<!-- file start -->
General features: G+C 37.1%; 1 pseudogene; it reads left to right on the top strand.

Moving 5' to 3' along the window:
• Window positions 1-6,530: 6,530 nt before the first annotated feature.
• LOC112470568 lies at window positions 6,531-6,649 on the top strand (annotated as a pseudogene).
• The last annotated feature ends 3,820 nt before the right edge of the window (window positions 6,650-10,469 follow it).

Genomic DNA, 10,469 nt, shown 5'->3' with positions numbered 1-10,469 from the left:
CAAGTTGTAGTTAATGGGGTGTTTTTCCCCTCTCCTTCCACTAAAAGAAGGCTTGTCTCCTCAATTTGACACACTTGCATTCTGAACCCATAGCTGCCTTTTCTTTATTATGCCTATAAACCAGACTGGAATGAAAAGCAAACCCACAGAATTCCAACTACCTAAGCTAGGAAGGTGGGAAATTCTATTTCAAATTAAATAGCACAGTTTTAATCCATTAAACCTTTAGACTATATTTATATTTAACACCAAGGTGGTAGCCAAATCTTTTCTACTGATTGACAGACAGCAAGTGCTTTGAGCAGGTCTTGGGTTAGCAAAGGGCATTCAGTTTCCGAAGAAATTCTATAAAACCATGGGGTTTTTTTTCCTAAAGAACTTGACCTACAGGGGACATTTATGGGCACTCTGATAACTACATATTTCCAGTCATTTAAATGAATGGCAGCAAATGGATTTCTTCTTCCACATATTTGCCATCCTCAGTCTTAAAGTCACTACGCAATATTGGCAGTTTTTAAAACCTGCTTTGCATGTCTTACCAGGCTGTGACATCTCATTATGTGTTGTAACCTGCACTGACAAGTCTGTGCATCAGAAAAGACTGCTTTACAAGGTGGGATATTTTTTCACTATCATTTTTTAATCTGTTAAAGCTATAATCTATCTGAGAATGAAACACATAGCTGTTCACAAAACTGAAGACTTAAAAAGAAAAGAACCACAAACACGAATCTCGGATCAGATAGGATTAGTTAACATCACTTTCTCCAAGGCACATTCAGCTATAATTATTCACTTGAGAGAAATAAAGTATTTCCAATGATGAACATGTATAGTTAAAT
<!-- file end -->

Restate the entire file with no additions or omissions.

General features: G+C 37.1%; 1 pseudogene; it reads left to right on the top strand.

Moving 5' to 3' along the window:
• Window positions 1-6,530: 6,530 nt before the first annotated feature.
• LOC112470568 lies at window positions 6,531-6,649 on the top strand (annotated as a pseudogene).
• The last annotated feature ends 3,820 nt before the right edge of the window (window positions 6,650-10,469 follow it).

Genomic DNA, 10,469 nt, shown 5'->3' with positions numbered 1-10,469 from the left:
CAAGTTGTAGTTAATGGGGTGTTTTTCCCCTCTCCTTCCACTAAAAGAAGGCTTGTCTCCTCAATTTGACACACTTGCATTCTGAACCCATAGCTGCCTTTTCTTTATTATGCCTATAAACCAGACTGGAATGAAAAGCAAACCCACAGAATTCCAACTACCTAAGCTAGGAAGGTGGGAAATTCTATTTCAAATTAAATAGCACAGTTTTAATCCATTAAACCTTTAGACTATATTTATATTTAACACCAAGGTGGTAGCCAAATCTTTTCTACTGATTGACAGACAGCAAGTGCTTTGAGCAGGTCTTGGGTTAGCAAAGGGCATTCAGTTTCCGAAGAAATTCTATAAAACCATGGGGTTTTTTTTCCTAAAGAACTTGACCTACAGGGGACATTTATGGGCACTCTGATAACTACATATTTCCAGTCATTTAAATGAATGGCAGCAAATGGATTTCTTCTTCCACATATTTGCCATCCTCAGTCTTAAAGTCACTACGCAATATTGGCAGTTTTTAAAACCTGCTTTGCATGTCTTACCAGGCTGTGACATCTCATTATGTGTTGTAACCTGCACTGACAAGTCTGTGCATCAGAAAAGACTGCTTTACAAGGTGGGATATTTTTTCACTATCATTTTTTAATCTGTTAAAGCTATAATCTATCTGAGAATGAAACACATAGCTGTTCACAAAACTGAAGACTTAAAAAGAAAAGAACCACAAACACGAATCTCGGATCAGATAGGATTAGTTAACATCACTTTCTCCAAGGCACATTCAGCTATAATTATTCACTTGAGAGAAATAAAGTATTTCCAATGATGAACATGTATAGTTAAAT